On average, sleep paralysis episode lasts from seconds to around a minute. This sleep phenomenon is classical for narcolepsy and may occur in other sleep disorders.
It is frightening but harmless. Many otherwise healthy people occasionally experience sleep paralysis. In the absence of other sleep disorders it is provoked by distortion of sleep architecture caused by sleep deprivation, erratic sleep pattern, stress, anxiety, physical exhaustion, or stimulant overuse.
Sleep paralysis without narcolepsy occasionally runs in families.
Sleep paralysis is an intrusion of REM sleep phenomenon into the state of wakefulness. It is often accompanied by hallucinations (REM sleep related dreams) described below.
Hypnagogic and Hypnopompic Hallucinations
Hypnagogic (while falling asleep) and hypnopompic (upon awakening) hallucinations are dreams in the state of wakefulness.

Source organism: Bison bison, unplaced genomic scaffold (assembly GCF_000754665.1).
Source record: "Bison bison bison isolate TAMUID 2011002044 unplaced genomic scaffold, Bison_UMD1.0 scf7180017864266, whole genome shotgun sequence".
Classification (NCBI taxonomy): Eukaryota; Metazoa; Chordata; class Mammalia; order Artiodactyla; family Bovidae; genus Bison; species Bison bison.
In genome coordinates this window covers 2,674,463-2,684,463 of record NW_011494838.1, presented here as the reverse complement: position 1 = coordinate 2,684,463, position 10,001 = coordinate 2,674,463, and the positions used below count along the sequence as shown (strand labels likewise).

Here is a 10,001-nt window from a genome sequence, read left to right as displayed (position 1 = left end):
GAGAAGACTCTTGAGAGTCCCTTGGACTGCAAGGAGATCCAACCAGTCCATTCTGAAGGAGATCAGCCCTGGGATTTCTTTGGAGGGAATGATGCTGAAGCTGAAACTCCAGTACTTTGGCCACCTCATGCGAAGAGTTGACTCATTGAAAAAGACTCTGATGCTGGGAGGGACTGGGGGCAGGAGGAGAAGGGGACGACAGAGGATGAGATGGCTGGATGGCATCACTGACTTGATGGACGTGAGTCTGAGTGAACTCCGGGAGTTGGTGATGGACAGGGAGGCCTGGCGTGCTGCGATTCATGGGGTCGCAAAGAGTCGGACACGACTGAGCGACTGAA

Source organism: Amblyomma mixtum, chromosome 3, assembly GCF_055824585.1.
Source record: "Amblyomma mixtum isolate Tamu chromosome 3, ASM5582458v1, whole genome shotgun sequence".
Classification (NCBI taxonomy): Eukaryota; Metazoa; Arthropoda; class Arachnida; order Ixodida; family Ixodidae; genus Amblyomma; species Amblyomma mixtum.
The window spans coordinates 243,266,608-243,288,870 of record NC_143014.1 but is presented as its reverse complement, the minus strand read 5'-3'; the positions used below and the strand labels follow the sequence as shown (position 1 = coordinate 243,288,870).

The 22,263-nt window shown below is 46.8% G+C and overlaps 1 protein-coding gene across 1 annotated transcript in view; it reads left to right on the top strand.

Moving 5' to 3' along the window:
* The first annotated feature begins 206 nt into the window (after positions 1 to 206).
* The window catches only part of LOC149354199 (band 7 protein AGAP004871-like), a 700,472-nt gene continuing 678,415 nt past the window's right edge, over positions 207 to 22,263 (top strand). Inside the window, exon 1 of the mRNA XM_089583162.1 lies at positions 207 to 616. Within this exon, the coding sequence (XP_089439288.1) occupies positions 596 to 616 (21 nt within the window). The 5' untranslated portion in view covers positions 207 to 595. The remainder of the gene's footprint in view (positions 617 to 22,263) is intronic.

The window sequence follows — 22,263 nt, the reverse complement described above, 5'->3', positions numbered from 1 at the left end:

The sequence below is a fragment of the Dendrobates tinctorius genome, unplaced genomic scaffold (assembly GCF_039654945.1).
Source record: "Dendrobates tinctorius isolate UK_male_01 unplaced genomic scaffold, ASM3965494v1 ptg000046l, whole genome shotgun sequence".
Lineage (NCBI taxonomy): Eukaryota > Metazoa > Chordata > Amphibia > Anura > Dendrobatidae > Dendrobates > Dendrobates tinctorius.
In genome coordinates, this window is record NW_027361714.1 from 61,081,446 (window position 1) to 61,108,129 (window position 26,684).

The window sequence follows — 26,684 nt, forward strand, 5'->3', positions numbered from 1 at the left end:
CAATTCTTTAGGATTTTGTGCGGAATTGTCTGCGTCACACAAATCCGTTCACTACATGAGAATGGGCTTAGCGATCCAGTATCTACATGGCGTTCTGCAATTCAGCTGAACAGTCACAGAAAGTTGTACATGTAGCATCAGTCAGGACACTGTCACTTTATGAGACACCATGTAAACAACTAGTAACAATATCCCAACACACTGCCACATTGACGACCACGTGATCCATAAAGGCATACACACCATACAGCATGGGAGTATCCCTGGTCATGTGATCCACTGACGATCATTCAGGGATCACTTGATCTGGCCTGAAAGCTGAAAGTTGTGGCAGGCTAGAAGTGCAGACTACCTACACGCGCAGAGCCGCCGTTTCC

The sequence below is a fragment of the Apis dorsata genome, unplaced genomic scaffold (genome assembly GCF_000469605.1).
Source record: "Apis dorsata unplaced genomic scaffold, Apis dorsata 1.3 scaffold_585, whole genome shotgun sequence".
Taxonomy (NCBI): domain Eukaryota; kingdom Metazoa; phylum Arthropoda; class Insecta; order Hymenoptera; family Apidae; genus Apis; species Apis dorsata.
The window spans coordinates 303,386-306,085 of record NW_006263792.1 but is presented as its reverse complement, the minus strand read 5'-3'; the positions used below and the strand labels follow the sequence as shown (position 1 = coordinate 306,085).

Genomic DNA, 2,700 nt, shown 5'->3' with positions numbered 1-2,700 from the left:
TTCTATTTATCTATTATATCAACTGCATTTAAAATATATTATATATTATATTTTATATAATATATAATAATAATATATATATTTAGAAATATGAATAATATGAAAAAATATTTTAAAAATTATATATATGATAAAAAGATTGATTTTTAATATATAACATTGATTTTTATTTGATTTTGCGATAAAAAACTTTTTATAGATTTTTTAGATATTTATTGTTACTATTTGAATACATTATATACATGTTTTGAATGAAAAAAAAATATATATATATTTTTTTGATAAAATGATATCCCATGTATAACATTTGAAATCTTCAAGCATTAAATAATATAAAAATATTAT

This experience may be frightening, especially when hallucinations and paralysis come together. People report near-death or out-of-body experience. They see demons, angels, and supernatural phenomena. These phenomena are like echoes from the REM sleep. They are typical for narcolepsy sufferers but may also occur in otherwise healthy people. These phenomena may be brought up by sleep deprivation and other factors mentioned above.
Some people are frightened by this experience. This is more common in those who suffer preexisting anxiety disorder.
No treatment is needed for sleep paralysis and sleep related hallucinations unless associated with other disorders.